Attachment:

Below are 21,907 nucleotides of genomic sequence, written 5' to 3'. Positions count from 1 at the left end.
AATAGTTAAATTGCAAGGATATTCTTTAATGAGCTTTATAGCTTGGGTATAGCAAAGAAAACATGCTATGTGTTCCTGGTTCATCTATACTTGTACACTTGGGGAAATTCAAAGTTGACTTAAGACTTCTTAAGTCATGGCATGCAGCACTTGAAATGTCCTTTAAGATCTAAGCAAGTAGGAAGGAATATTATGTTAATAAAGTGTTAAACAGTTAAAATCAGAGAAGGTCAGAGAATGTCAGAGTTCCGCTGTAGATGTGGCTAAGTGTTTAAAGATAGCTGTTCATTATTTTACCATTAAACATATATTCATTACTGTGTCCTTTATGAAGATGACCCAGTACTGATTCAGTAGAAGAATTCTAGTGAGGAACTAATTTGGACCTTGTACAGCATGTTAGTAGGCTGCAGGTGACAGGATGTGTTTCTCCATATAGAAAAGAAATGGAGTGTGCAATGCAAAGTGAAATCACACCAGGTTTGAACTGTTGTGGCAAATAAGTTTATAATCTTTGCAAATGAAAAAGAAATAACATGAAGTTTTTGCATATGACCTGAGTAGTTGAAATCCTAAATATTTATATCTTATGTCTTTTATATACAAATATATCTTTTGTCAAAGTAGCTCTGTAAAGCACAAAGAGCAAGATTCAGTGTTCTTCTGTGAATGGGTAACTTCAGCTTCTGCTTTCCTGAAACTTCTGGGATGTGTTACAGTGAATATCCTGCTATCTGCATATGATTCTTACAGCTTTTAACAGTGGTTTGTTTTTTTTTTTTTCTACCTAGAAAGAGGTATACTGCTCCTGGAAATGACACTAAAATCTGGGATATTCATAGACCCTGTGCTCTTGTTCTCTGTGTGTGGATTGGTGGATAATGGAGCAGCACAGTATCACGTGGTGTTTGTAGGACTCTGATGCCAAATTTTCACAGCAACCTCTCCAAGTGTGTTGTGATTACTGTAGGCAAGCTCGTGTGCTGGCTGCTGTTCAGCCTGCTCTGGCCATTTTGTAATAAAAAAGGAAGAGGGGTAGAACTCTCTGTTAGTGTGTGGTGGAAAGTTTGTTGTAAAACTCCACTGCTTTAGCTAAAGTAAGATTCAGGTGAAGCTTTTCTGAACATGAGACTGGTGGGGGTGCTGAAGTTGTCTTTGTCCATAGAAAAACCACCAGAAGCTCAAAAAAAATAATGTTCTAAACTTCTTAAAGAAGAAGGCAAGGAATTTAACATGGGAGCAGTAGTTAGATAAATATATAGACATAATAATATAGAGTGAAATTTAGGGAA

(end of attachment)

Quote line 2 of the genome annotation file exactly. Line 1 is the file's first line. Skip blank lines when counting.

AATAGTTAAATTGCAAGGATATTCTTTAATGAGCTTTATAGCTTGGGTATAGCAAAGAAAACATGCTATGTGTTCCTGGTTCATCTATACTTGTACACTTGGGGAAATTCAAAGTTGACTTAAGACTTCTTAAGTCATGGCATGCAGCACTTGAAATGTCCTTTAAGATCTAAGCAAGTAGGAAGGAATATTATGTTAATAAAGTGTTAAACAGTTAAAATCAGAGAAGGTCAGAGAATGTCAGAGTTCCGCTGTAGATGTGGCTAAGTGTTTAAAGATAGCTGTTCATTATTTTACCATTAAACATATATTCATTACTGTGTCCTTTATGAAGATGACCCAGTACTGATTCAGTAGAAGAATTCTAGTGAGGAACTAATTTGGACCTTGTACAGCATGTTAGTAGGCTGCAGGTGACAGGATGTGTTTCTCCATATAGAAAAGAAATGGAGTGTGCAATGCAAAGTGAAATCACACCAGGTTTGAACTGTTGTGGCAAATAAGTTTATAATCTTTGCAAATGAAAAAGAAATAACATGAAGTTTTTGCATATGACCTGAGTAGTTGAAATCCTAAATATTTATATCTTATGTCTTTTATATACAAATATATCTTTTGTCAAAGTAGCTCTGTAAAGCACAAAGAGCAAGATTCAGTGTTCTTCTGTGAATGGGTAACTTCAGCTTCTGCTTTCCTGAAACTTCTGGGATGTGTTACAGTGAATATCCTGCTATCTGCATATGATTCTTACAGCTTTTAACAGTGGTTTGTTTTTTTTTTTTTCTACCTAGAAAGAGGTATACTGCTCCTGGAAATGACACTAAAATCTGGGATATTCATAGACCCTGTGCTCTTGTTCTCTGTGTGTGGATTGGTGGATAATGGAGCAGCACAGTATCACGTGGTGTTTGTAGGACTCTGATGCCAAATTTTCACAGCAACCTCTCCAAGTGTGTTGTGATTACTGTAGGCAAGCTCGTGTGCTGGCTGCTGTTCAGCCTGCTCTGGCCATTTTGTAATAAAAAAGGAAGAGGGGTAGAACTCTCTGTTAGTGTGTGGTGGAAAGTTTGTTGTAAAACTCCACTGCTTTAGCTAAAGTAAGATTCAGGTGAAGCTTTTCTGAACATGAGACTGGTGGGGGTGCTGAAGTTGTCTTTGTCCATAGAAAAACCACCAGAAGCTCAAAAAAAATAATGTTCTAAACTTCTTAAAGAAGAAGGCAAGGAATTTAACATGGGAGCAGTAGTTAGATAAATATATAGACATAATAATATAGAGTGAAATTTAGGGAA